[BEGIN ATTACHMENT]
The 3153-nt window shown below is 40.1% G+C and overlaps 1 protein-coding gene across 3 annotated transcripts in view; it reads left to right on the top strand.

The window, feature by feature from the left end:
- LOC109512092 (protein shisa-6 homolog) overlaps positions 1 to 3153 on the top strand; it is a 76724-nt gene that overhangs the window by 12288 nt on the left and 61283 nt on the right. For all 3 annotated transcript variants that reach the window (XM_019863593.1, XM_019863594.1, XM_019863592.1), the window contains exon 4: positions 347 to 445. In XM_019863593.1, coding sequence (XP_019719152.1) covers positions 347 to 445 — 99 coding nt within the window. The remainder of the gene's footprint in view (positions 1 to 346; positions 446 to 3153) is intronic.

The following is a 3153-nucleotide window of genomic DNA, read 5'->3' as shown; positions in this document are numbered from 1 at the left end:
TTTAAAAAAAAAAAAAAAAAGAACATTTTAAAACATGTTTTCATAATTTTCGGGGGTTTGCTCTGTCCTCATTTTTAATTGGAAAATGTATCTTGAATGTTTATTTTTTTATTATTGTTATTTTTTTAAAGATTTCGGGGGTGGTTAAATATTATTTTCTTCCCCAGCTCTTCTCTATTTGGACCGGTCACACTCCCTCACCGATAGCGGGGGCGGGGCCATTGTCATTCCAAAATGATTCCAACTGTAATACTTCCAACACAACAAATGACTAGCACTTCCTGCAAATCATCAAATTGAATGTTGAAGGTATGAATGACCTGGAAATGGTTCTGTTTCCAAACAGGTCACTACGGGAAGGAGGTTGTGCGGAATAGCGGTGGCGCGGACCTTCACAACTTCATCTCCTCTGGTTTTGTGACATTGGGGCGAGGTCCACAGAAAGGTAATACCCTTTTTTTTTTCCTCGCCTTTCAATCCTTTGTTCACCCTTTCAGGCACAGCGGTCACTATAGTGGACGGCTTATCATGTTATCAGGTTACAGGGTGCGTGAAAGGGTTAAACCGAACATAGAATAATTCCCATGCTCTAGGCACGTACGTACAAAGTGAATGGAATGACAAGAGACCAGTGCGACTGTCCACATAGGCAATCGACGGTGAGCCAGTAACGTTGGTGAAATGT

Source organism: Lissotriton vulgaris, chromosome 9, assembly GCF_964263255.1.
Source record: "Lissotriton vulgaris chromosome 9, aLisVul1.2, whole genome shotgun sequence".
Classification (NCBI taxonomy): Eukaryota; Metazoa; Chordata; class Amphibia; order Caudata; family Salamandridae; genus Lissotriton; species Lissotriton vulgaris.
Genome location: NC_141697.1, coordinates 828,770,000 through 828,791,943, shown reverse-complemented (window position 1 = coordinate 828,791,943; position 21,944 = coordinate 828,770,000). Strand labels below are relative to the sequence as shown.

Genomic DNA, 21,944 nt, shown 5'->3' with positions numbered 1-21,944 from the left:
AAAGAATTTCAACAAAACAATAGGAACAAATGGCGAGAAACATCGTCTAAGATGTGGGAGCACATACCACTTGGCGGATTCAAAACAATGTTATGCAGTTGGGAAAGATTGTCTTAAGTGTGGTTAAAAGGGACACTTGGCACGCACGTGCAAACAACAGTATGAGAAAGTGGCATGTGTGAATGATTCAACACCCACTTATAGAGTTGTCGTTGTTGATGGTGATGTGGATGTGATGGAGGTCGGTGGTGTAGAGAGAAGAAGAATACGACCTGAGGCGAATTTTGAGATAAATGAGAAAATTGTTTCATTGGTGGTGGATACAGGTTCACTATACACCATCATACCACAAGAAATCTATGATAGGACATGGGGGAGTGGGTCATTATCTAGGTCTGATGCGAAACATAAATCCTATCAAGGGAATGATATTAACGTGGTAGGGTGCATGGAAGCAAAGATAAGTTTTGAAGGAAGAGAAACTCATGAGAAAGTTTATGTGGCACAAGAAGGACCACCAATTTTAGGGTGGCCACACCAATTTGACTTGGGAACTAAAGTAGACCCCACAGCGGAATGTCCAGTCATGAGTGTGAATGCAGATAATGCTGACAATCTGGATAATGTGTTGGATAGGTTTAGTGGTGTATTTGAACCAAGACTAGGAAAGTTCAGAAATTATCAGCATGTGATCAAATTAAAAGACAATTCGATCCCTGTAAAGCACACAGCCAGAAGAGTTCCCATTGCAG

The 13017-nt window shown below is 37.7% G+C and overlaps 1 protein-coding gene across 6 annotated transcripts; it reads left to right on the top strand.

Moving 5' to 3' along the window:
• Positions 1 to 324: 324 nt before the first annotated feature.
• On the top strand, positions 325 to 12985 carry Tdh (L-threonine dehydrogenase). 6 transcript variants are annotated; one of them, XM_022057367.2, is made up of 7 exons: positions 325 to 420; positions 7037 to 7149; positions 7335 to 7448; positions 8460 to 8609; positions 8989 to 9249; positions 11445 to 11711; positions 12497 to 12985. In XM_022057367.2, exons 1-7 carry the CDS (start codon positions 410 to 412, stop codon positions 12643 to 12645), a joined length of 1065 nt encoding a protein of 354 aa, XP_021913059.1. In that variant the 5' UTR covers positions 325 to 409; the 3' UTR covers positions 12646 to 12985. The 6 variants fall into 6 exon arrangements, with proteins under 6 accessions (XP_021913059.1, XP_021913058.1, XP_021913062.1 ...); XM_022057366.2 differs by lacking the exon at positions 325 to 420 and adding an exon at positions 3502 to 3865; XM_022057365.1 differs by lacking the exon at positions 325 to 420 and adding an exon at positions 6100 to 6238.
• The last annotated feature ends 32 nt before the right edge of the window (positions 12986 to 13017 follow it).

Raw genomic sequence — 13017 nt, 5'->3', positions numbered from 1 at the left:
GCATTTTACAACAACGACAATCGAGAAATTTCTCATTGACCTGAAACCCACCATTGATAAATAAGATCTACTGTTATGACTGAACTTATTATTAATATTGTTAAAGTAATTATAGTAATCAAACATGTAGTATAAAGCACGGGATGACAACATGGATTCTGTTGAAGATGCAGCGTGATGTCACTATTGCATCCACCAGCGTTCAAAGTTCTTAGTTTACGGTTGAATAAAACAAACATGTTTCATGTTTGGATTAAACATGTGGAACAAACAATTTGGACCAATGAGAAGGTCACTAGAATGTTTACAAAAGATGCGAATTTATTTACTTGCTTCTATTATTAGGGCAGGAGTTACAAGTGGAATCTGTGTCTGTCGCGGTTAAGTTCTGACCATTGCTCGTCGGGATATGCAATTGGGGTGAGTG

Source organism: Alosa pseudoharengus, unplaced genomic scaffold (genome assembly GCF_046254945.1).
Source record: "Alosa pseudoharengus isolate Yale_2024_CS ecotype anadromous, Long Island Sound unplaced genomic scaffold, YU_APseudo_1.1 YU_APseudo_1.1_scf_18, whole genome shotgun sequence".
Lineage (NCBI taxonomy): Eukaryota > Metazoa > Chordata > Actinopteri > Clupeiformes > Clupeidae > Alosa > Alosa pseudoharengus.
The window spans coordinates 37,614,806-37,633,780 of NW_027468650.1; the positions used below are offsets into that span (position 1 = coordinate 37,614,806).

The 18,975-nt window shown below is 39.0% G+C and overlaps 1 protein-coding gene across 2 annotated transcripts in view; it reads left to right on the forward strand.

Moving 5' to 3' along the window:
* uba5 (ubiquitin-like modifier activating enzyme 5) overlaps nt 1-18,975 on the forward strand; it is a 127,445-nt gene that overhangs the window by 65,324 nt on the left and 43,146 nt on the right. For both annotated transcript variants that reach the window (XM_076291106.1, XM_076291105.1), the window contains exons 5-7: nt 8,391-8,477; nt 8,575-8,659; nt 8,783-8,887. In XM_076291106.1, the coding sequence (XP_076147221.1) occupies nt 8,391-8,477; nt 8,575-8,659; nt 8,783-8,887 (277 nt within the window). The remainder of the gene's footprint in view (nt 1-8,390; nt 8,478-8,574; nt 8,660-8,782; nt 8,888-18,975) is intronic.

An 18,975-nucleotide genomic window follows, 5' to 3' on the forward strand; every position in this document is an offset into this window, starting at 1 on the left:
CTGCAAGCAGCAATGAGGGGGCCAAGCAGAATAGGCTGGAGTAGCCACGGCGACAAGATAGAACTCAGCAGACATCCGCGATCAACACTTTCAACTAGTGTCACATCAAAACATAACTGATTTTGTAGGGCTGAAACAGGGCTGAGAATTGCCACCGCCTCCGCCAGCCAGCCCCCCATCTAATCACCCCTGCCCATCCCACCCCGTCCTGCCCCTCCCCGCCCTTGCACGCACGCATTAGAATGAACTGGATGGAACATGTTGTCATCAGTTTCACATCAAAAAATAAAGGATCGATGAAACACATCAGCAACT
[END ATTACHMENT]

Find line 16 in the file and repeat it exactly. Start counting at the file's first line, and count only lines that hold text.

• The last annotated feature ends 32 nt before the right edge of the window (positions 12986 to 13017 follow it).